Education is key to Australians having a better understanding of the science of obesity. The Obesity Collective has developed resources that help to educate on the topic of obesity.

      Resources

      Facts of the matter
      We outline four key facts about the reality of obesity.

      Understanding Obesity: what to consider about weight management
      A resource to assist in developing a plan for weight management.

      Recognising health system barriers for supporting patients with obesity
      This guide acknowledges some of the major health system barriers for healthcare professionals and provides some high-level considerations in supporting people living with obesity

      Safe, inclusive and accessible environments for people with obesity
      This quick guide aims to help healthcare professionals consider opportunities to create a more welcoming environment for people with obesity, in addition to other diversity considerations like cultural and gender.

      Considerations for discussing weight and health
      This quick guide aims to help healthcare professionals with important considerations for how to talk about weight and health with adults in a supportive way.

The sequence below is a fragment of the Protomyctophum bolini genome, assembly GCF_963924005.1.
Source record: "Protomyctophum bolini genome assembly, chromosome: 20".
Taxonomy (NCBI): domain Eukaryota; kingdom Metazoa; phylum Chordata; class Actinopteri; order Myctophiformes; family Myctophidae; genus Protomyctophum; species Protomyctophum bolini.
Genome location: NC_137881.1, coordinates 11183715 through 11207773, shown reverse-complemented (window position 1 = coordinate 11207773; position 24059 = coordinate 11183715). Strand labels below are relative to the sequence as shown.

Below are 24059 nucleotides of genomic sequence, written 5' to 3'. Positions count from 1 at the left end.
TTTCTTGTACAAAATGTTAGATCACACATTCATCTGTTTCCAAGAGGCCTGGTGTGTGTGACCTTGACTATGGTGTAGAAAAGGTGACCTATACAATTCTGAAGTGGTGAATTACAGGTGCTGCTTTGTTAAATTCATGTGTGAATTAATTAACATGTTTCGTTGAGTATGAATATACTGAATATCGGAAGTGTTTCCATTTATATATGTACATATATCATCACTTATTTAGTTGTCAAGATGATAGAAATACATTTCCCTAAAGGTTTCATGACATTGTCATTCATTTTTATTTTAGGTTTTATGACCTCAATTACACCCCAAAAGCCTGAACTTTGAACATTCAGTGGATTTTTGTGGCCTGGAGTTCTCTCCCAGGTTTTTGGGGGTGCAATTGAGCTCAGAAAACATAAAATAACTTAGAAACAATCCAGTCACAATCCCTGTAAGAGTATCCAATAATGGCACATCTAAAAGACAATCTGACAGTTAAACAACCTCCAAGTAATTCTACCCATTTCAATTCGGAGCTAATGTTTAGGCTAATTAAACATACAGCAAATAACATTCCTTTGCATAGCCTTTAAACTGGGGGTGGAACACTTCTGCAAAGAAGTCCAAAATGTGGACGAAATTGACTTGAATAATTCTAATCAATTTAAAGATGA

Stigma-related resources

      Guide to Reporting on Obesity in the Media
      A guide to respectively representing obesity in the media, free from stigmatising images and language.

      Obesity Narrative Guidance
      Here we outline our core values around the narrative surrounding obesity.

      Code of Conduct for discussions about Obesity
      Guiding principles were developed to help maintain a respectful, balanced, and successful conversation around obesity.

      Understanding Obesity: what is obesity and what causes it?
      A brochure to aid in understanding what obesity is, and appreciate the breadth of causes.

      Weight stigma and bias. What is known? A rapid review of evidence
      A 2020 report of the evidence and consequences of persisting weight stigma towards those living with obesity.

      Obesity, health and nutrition: The role your oganisation can play
      A report developed with PwC to explore the ways in which organisations can play their part in addressing the societal challenge of obesity through their business strategy, employee engagement, investor practices, policies and more.

      Changing perceptions to reduce the stigma of obesity